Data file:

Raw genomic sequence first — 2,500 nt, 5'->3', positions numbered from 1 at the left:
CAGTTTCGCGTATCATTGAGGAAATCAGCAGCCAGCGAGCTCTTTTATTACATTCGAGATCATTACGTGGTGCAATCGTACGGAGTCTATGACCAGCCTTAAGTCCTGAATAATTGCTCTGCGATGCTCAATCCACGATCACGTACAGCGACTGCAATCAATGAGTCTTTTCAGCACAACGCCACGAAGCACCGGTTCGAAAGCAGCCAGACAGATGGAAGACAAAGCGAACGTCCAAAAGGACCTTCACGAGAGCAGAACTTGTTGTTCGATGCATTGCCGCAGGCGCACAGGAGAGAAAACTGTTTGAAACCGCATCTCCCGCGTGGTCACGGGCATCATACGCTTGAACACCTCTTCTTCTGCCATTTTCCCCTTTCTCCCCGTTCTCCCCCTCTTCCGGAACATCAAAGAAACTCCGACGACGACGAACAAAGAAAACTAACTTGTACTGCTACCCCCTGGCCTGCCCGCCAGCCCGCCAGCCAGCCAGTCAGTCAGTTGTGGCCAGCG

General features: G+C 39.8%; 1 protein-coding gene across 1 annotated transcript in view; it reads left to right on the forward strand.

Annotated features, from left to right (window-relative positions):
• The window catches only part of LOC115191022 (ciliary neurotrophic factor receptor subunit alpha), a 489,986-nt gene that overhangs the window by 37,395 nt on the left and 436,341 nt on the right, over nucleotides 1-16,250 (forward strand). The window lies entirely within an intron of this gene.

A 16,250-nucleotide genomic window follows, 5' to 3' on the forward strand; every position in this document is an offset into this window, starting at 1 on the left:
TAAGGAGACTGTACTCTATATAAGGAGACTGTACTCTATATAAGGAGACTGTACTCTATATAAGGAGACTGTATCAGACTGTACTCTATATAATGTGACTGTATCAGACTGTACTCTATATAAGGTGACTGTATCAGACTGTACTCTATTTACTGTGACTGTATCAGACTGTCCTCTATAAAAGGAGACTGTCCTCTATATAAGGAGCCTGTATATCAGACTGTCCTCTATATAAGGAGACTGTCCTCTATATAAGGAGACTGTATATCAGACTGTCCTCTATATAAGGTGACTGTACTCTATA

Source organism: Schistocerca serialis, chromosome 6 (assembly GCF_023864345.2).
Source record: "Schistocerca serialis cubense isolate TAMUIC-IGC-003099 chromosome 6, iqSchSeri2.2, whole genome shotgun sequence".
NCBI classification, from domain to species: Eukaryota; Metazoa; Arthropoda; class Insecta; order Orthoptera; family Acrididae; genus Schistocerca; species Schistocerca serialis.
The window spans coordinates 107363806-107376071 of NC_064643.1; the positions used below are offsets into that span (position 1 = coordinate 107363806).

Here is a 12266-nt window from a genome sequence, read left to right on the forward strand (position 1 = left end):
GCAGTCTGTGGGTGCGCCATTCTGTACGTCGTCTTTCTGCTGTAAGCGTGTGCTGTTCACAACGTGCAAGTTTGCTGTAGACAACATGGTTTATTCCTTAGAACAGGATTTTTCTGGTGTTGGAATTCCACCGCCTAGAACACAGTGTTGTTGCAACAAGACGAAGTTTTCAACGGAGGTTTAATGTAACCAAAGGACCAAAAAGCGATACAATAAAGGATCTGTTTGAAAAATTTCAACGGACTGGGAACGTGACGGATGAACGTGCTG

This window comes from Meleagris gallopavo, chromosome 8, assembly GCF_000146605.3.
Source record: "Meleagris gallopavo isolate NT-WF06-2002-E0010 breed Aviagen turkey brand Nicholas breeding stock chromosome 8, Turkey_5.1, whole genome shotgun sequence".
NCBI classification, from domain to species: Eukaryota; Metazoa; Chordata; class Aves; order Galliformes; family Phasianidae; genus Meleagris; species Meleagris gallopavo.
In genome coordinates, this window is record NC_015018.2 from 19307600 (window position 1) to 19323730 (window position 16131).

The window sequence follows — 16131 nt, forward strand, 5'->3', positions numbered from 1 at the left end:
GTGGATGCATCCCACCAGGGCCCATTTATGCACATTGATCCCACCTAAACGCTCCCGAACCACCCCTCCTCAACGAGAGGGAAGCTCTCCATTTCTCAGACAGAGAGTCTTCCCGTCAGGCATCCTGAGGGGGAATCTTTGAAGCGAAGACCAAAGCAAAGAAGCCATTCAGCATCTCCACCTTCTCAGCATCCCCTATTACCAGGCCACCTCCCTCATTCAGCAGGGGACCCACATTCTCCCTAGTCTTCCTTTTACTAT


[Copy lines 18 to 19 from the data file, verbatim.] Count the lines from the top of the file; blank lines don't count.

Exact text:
The window sequence follows — 16131 nt, forward strand, 5'->3', positions numbered from 1 at the left end:
GTGGATGCATCCCACCAGGGCCCATTTATGCACATTGATCCCACCTAAACGCTCCCGAACCACCCCTCCTCAACGAGAGGGAAGCTCTCCATTTCTCAGACAGAGAGTCTTCCCGTCAGGCATCCTGAGGGGGAATCTTTGAAGCGAAGACCAAAGCAAAGAAGCCATTCAGCATCTCCACCTTCTCAGCATCCCCTATTACCAGGCCACCTCCCTCATTCAGCAGGGGACCCACATTCTCCCTAGTCTTCCTTTTACTAT